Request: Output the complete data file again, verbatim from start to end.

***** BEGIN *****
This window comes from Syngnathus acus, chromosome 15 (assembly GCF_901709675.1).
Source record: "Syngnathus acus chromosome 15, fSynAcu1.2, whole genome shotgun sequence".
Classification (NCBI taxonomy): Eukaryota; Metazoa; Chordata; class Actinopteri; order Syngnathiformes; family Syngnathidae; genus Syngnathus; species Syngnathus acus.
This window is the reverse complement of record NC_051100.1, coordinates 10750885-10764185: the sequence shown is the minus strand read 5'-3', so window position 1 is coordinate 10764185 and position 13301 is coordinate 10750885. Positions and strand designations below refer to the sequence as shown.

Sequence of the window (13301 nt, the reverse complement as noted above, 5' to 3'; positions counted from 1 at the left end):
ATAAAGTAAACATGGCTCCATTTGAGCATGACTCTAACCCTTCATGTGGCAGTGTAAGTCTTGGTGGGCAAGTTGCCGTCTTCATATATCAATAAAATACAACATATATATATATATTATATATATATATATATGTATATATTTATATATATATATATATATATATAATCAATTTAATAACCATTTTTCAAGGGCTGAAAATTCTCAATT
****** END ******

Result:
This window comes from Syngnathus acus, chromosome 15 (assembly GCF_901709675.1).
Source record: "Syngnathus acus chromosome 15, fSynAcu1.2, whole genome shotgun sequence".
Classification (NCBI taxonomy): Eukaryota; Metazoa; Chordata; class Actinopteri; order Syngnathiformes; family Syngnathidae; genus Syngnathus; species Syngnathus acus.
This window is the reverse complement of record NC_051100.1, coordinates 10750885-10764185: the sequence shown is the minus strand read 5'-3', so window position 1 is coordinate 10764185 and position 13301 is coordinate 10750885. Positions and strand designations below refer to the sequence as shown.

Sequence of the window (13301 nt, the reverse complement as noted above, 5' to 3'; positions counted from 1 at the left end):
ATAAAGTAAACATGGCTCCATTTGAGCATGACTCTAACCCTTCATGTGGCAGTGTAAGTCTTGGTGGGCAAGTTGCCGTCTTCATATATCAATAAAATACAACATATATATATATATTATATATATATATATATGTATATATTTATATATATATATATATATATATAATCAATTTAATAACCATTTTTCAAGGGCTGAAAATTCTCAATT